plugging back in, part two: the mama gene
it didn’t take long for me to notice.
even in the whirling dervish early days of this experiment in life after newsprint, even when i was madly tearing open boxes, squatting on the floor and sinking into news clips from a quarter century ago, i found myself bumbling into moments that opened into something that can’t be hurried, can’t be rushed, can’t be made to unfold.
they were the moments when my little one looked up at me, grabbed onto the loophole of time and slowed it all down. allowed the magic to seep in.
oh, there were no cymbal crashes. no serenades in the background. sometimes, just the simple glug of milk galumping out of a jug and into a glass. a glass that had been set out. waiting.
long ago, my little one told me he loved it when he bounded in the door and found the plate and the glass there on the counter. my little one, for a boy who’s wrestled with words in one way or another over the years, is a master of speaking straight from the heart.
what he was saying is what all of us, deep down inside, wish for: mama, give me a sign that you pondered my coming back home. leave me a clue that you waited, that you made a place for me — at the counter, yes, but truly deep in your heart.
that’s why, isn’t it, we swoon when we see chocolate cakes under proud glass domes. why waxpaper-lined tins of chocolate chip cookies can make our knees all buckly. that’s why, when we tiptoe into the pantry, and find a box of our very favorite girl scout thin mints there on the shelf, we break out in a smile.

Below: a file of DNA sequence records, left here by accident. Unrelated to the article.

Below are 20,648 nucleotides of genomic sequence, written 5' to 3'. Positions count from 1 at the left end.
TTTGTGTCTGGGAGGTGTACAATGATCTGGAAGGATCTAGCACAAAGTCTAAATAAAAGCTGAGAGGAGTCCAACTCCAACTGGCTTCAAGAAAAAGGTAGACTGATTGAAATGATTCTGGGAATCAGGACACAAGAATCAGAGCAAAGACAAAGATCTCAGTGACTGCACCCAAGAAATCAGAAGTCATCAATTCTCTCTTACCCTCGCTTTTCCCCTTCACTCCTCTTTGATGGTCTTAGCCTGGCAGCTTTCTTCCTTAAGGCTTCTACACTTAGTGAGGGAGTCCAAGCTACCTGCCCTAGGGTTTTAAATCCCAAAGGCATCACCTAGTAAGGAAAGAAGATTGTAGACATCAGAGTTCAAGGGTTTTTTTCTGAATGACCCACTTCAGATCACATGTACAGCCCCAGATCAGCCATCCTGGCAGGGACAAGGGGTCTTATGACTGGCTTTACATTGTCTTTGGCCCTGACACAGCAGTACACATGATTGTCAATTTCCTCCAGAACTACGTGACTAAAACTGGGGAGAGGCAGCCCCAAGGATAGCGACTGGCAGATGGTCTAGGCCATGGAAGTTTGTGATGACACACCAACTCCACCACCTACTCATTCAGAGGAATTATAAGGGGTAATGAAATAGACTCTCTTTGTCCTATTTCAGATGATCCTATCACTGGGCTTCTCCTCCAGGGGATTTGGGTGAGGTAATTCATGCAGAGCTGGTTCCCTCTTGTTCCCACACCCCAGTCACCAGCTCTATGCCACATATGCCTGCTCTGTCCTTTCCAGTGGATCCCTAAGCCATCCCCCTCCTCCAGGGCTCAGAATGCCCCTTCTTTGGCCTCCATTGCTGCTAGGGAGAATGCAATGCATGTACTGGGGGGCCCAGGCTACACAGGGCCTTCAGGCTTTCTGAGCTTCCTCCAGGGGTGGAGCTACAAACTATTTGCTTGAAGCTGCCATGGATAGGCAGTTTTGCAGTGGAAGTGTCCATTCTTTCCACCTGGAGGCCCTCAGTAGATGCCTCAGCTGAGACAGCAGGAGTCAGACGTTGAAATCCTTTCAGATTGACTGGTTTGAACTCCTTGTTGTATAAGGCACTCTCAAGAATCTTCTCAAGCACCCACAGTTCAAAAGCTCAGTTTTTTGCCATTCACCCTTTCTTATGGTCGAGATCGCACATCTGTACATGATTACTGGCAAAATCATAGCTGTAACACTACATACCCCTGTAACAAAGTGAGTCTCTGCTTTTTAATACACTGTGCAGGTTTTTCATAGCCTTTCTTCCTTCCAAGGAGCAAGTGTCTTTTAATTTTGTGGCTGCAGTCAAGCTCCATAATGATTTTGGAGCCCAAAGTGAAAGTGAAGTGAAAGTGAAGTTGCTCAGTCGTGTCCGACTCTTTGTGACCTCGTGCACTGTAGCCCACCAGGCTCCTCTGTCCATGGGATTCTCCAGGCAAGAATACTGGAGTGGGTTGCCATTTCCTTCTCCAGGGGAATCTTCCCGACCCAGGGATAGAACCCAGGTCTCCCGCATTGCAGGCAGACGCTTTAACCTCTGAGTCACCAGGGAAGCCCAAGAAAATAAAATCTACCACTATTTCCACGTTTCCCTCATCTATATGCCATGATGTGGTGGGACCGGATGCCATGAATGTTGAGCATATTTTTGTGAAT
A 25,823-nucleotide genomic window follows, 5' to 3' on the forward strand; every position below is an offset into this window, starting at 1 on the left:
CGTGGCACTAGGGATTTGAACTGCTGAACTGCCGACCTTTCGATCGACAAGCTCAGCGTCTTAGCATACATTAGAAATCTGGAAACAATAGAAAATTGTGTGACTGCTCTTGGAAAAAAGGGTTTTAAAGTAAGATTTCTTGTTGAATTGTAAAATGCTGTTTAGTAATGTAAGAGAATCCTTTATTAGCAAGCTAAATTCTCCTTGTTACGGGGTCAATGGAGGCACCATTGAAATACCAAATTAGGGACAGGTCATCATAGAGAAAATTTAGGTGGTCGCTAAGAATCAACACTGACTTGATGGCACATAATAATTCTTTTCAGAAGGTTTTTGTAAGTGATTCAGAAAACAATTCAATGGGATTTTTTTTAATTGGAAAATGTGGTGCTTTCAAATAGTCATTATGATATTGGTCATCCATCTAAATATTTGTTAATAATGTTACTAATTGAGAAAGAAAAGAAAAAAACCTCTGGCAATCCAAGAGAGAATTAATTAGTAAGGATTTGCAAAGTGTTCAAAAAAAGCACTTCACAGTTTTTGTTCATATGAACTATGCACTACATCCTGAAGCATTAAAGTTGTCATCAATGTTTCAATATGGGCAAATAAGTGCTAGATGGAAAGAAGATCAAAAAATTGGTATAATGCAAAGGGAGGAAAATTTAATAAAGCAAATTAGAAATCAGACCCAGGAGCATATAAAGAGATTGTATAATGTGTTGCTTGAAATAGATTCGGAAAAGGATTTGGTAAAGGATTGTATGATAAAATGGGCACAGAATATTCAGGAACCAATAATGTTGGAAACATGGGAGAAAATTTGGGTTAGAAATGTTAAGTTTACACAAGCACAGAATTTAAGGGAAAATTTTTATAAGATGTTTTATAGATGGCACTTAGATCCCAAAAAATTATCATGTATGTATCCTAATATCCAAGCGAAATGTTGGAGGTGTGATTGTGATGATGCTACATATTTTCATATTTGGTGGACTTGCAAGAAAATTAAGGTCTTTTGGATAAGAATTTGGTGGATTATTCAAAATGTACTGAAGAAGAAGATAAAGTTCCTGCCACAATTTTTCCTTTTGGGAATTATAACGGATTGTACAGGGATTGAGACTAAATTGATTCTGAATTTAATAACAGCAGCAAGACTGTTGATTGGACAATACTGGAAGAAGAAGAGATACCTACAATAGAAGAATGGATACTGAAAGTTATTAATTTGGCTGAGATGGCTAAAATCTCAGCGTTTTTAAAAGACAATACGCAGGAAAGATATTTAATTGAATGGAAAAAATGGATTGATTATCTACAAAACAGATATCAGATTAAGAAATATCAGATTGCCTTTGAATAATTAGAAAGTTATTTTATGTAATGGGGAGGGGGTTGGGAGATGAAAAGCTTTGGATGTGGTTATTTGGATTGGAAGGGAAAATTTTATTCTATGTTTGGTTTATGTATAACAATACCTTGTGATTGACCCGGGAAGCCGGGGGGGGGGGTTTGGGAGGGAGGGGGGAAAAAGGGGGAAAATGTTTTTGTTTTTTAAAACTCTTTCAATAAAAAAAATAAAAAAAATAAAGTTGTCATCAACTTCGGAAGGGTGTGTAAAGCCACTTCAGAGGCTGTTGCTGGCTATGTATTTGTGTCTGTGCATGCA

oh, sure, the sugar and fat have something to do with the grins. but, really, isn’t it all about the molecule that’s never been mapped under a microscope? the one that signals, “someone remembered. someone knows.”
goodness. i don’t mean for this to plumb the depths of after-school snackings. the subject here, despite my dilly-dallying and detour, is a certain brand of magic, the magic of a mama’s slowed-down watch. and how it stirs me back to all my deepest senses.
indeed, the magic i’ve been bumping into of late has come in other sorts of moments, too. ones that had nothing to do with milk pouring from a stout glass bottle.
the moments when instead of shaking the poor child from slumber, barking over my shoulder that he had to hurry because i had a train to catch, i plopped myself on his bed, woke him up with the palm of my hand rubbing circles on his still-soft 10-year-old skin.
the moments have come when i was there to peek over his shoulder as he tried to figure out why one fraction equalled another. when i wasn’t stumbling in from downtown, wasn’t still trying to shake off some nasty thing someone had barked at the office.
instead, these past hours that have turned into days and weeks and more than a month, i have stumbled back into the holy grace of the poetry that’s there, waiting to be scooped up in bare hands or buckets, when you slow it all down, allow the rhythm of your life to unfold in legato, not staccato, time counts.
when you tune your heart’s clock to its deepest truest measure: the one that reaches out and connects with the ones you birthed, you rocked as a baby, the ones whose every plane and bump and crevice you once knew by heart. as you cradled that squirmy 8-pounder, day after day, in the bath or the changing table or propped up on your shoulder, back in the days when you could not chop a potato or bite into an apple without that little someone demanding attentions and intercessions in duplicate and triplicate depending on the day — and the belly aches and the never-ending hungers.